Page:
With A Whimper – Review Of Doctor Who: The Angels Take Manhattanon September 30, 2012 at 9:00 pm
Well, I’ll give last night’s episode of Doctor Who this much: it made me queue up the Weeping Angels origin episode “Blink” on streaming Netflix to help me put my finger on what went wrong with “The Angels Take Manhattan”. The short answer? Almost everything.
“The Angels Take Manhattan” was intended to be an emotional send off for the Doctor’s most recent companions, Amy and Rory Pond. Here’s a spoiler up front: the Ponds are sent away into the past to a fixed point in time where, apparently, the Doctor can never see them again. Given that it’s been established that the Doctor needs to be around others on a near constant basis in order to remain somewhat centered, if not completely sane, the ending of this episode should have competed with Old Yeller for tear jerker of the millennium. However, convoluted story telling, hype, and lack of attachment to Amy Pond as a character worth caring about, as compared to other Companions, served to kill this episode in its crib.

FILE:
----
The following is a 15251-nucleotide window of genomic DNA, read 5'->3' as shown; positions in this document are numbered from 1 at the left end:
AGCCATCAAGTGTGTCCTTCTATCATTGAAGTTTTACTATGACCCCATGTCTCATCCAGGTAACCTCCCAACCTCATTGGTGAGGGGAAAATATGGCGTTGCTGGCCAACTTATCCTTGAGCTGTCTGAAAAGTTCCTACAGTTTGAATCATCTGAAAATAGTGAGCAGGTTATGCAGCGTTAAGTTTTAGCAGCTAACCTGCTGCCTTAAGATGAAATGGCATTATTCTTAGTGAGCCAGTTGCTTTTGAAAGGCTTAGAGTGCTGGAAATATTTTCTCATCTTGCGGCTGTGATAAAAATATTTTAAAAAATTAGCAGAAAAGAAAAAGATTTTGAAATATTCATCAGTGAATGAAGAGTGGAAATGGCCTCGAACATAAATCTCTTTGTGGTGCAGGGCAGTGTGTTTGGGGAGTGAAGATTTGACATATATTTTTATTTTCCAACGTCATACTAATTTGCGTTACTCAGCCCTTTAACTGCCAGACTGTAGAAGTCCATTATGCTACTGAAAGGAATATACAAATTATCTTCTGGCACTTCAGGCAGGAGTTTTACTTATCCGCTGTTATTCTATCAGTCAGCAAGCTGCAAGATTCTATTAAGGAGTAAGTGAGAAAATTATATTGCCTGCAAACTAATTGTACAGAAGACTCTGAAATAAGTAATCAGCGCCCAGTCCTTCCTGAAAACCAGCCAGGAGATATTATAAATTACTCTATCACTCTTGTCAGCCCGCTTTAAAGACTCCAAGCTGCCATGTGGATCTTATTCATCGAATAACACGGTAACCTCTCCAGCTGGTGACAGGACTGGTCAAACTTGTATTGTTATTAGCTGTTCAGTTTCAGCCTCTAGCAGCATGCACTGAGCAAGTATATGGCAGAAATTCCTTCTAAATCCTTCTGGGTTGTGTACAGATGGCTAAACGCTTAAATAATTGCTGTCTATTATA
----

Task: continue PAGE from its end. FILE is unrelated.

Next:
More spoilery disappointment, after the jump.
The episode opens in present day New York City. Amy, Rory, and The Doctor are having a picnic in Central Park. The Doctor is reading aloud from a book and complaining that Amy has started to develop wrinkles around her eyes. Rory, instead of defending Amy in the dispute by demanding Companion medical benefits that include on demand Botox, avoids getting drawn into the awkwardness by offering to go for coffee. While Rory is gone, the Doctor and Amy discover that the events of the book that the Doctor is reading are coinciding with the events in the story that are happening around them. Most notably, Rory is thrown back in time to 1938 by Radio Times 2012 winner for scariest Doctor Who monster, the Weeping Angels.
Say, weren’t all the Weeping Angels thrown into a giant crack in time and space sometime during season five, which wiped them out of memory and was the Macguffin that saved Amy Pond from turning into one of them in the process? The very same episode in which the Doctor discovered that time could be rewritten? What’s that, you say? Don’t think about giant holes in continuity that get in the way of telling the story? If only it were that simple.